Why do so many successful executives fail to successfully onboard to new companies or positions? Seems like a no brainer with all the books on the subject and common sense advice that is out there, right? WRONG!!!
Typically when executives are brought in from the outside there usually is a gap within the organization in terms of specific leadership or functional capabilities and/or availability of internal talent with the required skillset or experience. So it’s no surprise that during the interview process the new executive often walks away thinking that they have been hired to bring substantial change to the organization or in some cases succeed where others have failed.
Take for example, Joe Strong who has just been hired to transform the IT function that had been neglected for several years while the company was experiencing significant growth. No surprise then that the IT function was the highest source of pain and dissatisfaction from within the company and was also impacting the company’s ability to introduce innovative technology solutions to the market. So the platform for change was definitely burning.
Joe was hired because of his previous experience successfully responding to similar challenges at his last employer and his bold confidence as a change agent. So how come Joe ends up exiting the organization approximately 20 months later?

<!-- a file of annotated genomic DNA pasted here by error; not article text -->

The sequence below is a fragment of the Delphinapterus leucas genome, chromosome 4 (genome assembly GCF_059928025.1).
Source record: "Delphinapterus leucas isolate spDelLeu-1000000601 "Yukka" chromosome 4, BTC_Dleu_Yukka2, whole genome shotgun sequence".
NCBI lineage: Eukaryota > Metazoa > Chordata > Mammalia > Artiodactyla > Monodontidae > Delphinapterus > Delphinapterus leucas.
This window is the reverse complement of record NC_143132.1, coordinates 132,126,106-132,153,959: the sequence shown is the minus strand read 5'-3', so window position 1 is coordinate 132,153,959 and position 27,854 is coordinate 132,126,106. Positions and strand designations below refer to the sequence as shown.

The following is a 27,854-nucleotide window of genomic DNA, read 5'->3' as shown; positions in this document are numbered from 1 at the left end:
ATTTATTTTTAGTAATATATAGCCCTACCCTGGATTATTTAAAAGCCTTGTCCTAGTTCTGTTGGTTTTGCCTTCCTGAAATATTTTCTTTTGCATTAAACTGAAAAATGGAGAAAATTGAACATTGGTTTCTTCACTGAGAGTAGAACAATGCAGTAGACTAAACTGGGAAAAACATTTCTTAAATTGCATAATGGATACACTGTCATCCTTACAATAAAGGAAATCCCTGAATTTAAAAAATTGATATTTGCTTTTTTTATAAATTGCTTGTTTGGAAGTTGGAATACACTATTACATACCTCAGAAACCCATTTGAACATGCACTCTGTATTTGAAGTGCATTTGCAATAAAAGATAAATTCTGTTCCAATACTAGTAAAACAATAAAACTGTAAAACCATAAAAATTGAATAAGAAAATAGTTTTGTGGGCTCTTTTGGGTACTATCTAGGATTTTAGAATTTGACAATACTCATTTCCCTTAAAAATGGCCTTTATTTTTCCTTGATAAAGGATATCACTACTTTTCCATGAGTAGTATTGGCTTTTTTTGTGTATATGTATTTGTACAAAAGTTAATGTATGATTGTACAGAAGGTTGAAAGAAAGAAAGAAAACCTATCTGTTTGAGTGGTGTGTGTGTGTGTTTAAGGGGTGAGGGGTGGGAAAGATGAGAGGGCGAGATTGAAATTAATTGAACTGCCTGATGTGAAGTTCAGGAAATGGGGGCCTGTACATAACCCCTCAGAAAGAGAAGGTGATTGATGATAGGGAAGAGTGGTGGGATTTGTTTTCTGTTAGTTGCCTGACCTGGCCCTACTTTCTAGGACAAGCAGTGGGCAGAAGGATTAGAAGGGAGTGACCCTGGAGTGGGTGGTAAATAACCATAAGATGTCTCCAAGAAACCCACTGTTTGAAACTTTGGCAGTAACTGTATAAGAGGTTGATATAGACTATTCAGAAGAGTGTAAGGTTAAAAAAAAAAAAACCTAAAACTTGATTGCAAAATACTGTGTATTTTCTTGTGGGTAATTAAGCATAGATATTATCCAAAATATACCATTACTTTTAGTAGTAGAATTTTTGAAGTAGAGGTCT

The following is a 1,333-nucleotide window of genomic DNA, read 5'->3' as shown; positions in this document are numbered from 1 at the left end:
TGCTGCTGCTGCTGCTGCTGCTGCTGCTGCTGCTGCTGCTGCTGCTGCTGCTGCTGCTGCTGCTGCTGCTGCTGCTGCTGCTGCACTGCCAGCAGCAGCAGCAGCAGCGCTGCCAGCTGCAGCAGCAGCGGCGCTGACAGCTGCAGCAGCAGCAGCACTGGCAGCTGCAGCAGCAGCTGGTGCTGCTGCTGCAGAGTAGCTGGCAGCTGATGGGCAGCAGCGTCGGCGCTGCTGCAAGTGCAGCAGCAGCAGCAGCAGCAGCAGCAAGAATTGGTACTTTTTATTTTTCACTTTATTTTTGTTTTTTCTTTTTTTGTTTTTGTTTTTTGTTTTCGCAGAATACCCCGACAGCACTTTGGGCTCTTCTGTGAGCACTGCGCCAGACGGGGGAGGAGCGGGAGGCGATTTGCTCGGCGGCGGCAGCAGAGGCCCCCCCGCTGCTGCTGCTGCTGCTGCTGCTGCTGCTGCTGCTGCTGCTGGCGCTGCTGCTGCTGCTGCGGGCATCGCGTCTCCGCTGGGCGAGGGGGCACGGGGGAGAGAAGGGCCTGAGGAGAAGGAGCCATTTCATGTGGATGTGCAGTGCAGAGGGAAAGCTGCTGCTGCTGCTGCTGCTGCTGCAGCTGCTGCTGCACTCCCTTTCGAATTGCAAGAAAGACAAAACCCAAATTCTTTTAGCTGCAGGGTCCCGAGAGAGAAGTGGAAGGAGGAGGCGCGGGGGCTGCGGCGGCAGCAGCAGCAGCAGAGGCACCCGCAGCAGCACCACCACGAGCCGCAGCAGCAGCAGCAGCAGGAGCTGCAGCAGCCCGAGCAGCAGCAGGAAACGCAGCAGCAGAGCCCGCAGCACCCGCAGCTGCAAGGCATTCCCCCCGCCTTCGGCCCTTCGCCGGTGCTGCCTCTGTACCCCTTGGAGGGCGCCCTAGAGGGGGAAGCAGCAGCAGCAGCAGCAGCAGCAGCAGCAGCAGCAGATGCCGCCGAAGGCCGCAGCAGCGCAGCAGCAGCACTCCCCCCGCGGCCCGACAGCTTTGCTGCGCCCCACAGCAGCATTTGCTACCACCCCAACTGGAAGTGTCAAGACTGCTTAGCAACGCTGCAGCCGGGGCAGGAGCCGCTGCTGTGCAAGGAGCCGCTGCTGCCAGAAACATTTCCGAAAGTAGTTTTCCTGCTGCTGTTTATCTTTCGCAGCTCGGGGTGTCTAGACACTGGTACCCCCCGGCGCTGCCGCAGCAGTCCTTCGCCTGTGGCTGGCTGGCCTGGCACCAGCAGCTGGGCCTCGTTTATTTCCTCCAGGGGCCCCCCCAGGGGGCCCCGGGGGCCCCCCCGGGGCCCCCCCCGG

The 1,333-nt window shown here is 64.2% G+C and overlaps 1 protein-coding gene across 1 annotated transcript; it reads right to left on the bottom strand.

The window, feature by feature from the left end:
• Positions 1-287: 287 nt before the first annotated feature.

About 90 days into his tenure and after completing his due diligence, Joe meets with CEO and the rest of the leadership team and he assertively presents the long list of issues he’s uncovered as well as what needs to be fixed and his high level plan for doing so. Joe concludes by saying “the last guy really didn’t know what he was doing” essentially echoing what he heard the CEO and several of his peers on the leadership team say in their conversations with him.
Joe walks away feeling pretty good about the meeting but several of his peers did NOT… and here’s why.
First, Joe showed a lack of appreciation for the complexity of the situation and some of the barriers that his predecessor, and the IT leaders within the business segments faced, and are facing.
Second, by focusing and highlighting everything that was wrong he neglected to mention the things that were working or were somewhat positive. In fact, two of his general management peers believed that they had implemented some effective stop gap measures within their businesses and the IT leaders reporting to them were pretty competent.
Third, he created a false expectation that he was going to be able turn things around rather quickly… which we know … is never good. As the saying goes “if it was that easy it would have been fixed by now.”
And fourth, while it was acceptable to criticize another leader in a private conversation …to call someone out in a group meeting was not common practice at the company.
Long story short… Joe failed upfront to fully understand his key stakeholders perspectives and build initial alliances, as well as fully grasp the unwritten rules for how things work in the organization before presenting and pushing his change agenda forward. Making the case, yet again, for how important successful executive onboarding is to both a company and to the individual executive joining it.
Please share similar experiences or stories below, and contact me if you would like assistance with your onboarding or that of a new leader within your company.